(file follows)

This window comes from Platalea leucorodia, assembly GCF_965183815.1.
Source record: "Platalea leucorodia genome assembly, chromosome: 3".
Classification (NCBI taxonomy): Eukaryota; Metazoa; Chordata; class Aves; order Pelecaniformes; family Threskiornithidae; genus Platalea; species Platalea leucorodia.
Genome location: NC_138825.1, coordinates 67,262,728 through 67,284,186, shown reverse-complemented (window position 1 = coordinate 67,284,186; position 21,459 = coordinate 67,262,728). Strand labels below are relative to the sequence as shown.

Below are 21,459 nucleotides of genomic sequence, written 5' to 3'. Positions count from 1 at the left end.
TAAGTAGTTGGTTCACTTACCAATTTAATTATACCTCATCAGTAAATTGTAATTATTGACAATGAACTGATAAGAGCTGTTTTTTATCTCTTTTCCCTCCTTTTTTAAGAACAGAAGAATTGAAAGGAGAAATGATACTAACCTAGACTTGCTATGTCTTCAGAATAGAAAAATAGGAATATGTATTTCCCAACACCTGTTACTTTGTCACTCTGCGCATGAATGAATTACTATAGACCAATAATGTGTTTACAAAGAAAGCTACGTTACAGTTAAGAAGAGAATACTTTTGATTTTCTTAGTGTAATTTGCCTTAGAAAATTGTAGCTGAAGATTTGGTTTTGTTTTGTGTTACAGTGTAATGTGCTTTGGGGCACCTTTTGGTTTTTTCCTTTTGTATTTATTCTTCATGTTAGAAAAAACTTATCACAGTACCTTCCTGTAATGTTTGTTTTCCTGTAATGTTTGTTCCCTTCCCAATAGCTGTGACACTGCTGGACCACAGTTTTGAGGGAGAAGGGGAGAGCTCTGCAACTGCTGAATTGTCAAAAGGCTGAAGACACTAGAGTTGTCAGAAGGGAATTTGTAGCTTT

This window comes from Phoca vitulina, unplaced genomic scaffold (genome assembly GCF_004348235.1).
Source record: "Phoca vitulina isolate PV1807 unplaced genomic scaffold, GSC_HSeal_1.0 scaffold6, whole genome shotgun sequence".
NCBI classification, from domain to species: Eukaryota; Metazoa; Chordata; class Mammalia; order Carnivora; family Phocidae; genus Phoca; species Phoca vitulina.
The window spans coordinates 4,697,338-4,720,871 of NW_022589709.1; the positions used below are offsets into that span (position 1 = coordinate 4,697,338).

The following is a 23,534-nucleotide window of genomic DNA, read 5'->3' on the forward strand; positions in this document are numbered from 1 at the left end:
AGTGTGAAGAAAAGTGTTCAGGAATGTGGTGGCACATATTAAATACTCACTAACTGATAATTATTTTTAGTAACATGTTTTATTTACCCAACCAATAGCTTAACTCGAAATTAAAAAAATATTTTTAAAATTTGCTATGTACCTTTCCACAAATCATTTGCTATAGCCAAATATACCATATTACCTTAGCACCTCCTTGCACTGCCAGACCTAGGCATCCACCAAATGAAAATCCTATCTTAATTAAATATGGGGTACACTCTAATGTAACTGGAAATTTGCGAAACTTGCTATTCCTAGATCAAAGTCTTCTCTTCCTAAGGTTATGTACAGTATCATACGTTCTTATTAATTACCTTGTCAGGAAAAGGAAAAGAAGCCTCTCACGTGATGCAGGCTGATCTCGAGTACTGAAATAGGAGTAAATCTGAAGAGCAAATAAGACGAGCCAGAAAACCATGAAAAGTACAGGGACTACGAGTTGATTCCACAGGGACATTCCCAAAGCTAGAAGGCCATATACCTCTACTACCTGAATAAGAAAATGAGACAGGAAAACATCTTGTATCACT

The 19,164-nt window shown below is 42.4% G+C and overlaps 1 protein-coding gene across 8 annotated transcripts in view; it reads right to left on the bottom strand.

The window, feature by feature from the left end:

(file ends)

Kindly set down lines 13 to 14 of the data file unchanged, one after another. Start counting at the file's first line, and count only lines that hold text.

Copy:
The 19,164-nt window shown below is 42.4% G+C and overlaps 1 protein-coding gene across 8 annotated transcripts in view; it reads right to left on the bottom strand.

The window, feature by feature from the left end: